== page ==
Voyager 2 probe which launched 42 years ago reaches interstellar space

Rodiano Bonacci
Novembre 6, 2019

The heliosphere and very local interstellar medium showing where Voyager 1 & 2 passed through.

Before the Voyager missions, scientists predicted the solar bubble just sort of dissolved into interstellar space as you ventured farther and farther from the sun. However, a plasma-measuring instrument on Voyager 1 had been broken so that the probe couldn't collect essential knowledge concerning the transition from the solar system into interstellar space. Voyager 1, the faster of the two probes, is now over 13.6 billion miles (22 billion kilometers) from the Sun, while Voyager 2 is 11.3 billion miles (18.2 billion kilometers) from the Sun. According to the scientists, the leap was detected by one of the instruments installed in the Voyager 2 and made its own path "from the hot, lower-density plasma to the cool, higher density plasma of interstellar space". In doing so, the probe crossed a boundary area called the "heliopause".

Voyager 2's scientific instruments detected abrupt differences in plasma density and magnetic particles upon crossing the heliopause, the researchers said. This was incidental the Voyager probes had been created to research the outer planets but were specified gravitational boosts that in the end despatched them rushing off quick adequate to include three moments the length from the Earth to the Sunshine just about every 12 months. They are established through NASA's Deep Space Network. To understand what's happening at and near this boundary, they study the information the Voyager probes collected about magnetic fields and charged particles on either side of the heliopause. The changes confirmed that the probe had entered a new region of space. In each of those cases, the solar influence recovered, with cosmic rays dropping back onto their gradual trend and solar particles returning to their normal levels. This is considered the crossing point to interstellar space. These corresponded to two dips in the depth of decreased-energy billed particles from the Sunshine, suggesting that some of the interstellar medium was leaking into the Solar Procedure.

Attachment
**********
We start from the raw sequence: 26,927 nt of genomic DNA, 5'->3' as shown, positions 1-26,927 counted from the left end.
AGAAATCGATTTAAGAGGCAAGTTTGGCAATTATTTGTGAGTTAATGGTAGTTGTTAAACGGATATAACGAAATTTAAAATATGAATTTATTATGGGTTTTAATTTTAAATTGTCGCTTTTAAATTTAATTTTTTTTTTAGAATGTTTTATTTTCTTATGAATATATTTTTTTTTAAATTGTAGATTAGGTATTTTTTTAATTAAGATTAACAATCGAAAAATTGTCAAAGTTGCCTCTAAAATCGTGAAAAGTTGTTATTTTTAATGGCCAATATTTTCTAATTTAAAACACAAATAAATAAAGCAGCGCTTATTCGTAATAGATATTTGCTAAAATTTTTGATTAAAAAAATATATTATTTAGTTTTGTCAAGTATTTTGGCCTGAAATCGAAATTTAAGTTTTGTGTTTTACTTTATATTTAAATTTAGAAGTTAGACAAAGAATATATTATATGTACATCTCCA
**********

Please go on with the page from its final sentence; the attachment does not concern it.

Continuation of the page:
The data indicates that there's a previously unknown boundary layer just beyond the heliopause. Outside the heliosphere, this solar plasma (solar wind ) gives way to the interstellar plasma permeating Milky Way. The heliosphere is a little like a comet's coma, with a nose and a tail as the entire Solar System orbits the galactic centre. As they study other stars with exoplanets around them, what they learn now could be applied to other systems they discover. Yet when Voyager 2 crossed this thin surface, "there was essentially no change" in the direction of the field--something Voyager 1 observed as well, says Leonard Burlaga from NASA Goddard Space Flight Center and lead author for this paper. The researchers say these points are nearly at the same distance from the Sun, indicating a spherical front to the bubble - "like a blunt bullet", according to Prof Gurnett. With a supersonic wind of ionised plasma, the Sun carves out a bubble of space around the Solar System.

In November 2018, NASA's Voyager 2 spacecraft became only the second human-made object to cross the outer edge of the Sun's heliosphere, the bubble of space filled by the solar wind. "They are of their grasp orbits around the galaxy for 5 billion years or longer, and the probability of them working into something else is almost zero". Voyager 2, on the other hand, is located closer to the flank, and this region appears to be more porous than the region where Voyager 1 is located. The team hopes the Voyagers will reach the distant point where space is undisturbed by the heliosphere before they run out of fuel. Both probes are now more than 11 billion miles from the sun, which makes the heaters crucial for maintaining functions.

The thrusters on both spacecraft are also degrading. While, Voyager 1 entered the ISM at 122.6 AU. It's also using more power, so engineers turned off a heater for the Cosmic Ray Subsystem.

Voyager 2 has just sent back data proving that it has also crossed the heliopause, and it had a fully functional plasma spectrometer.

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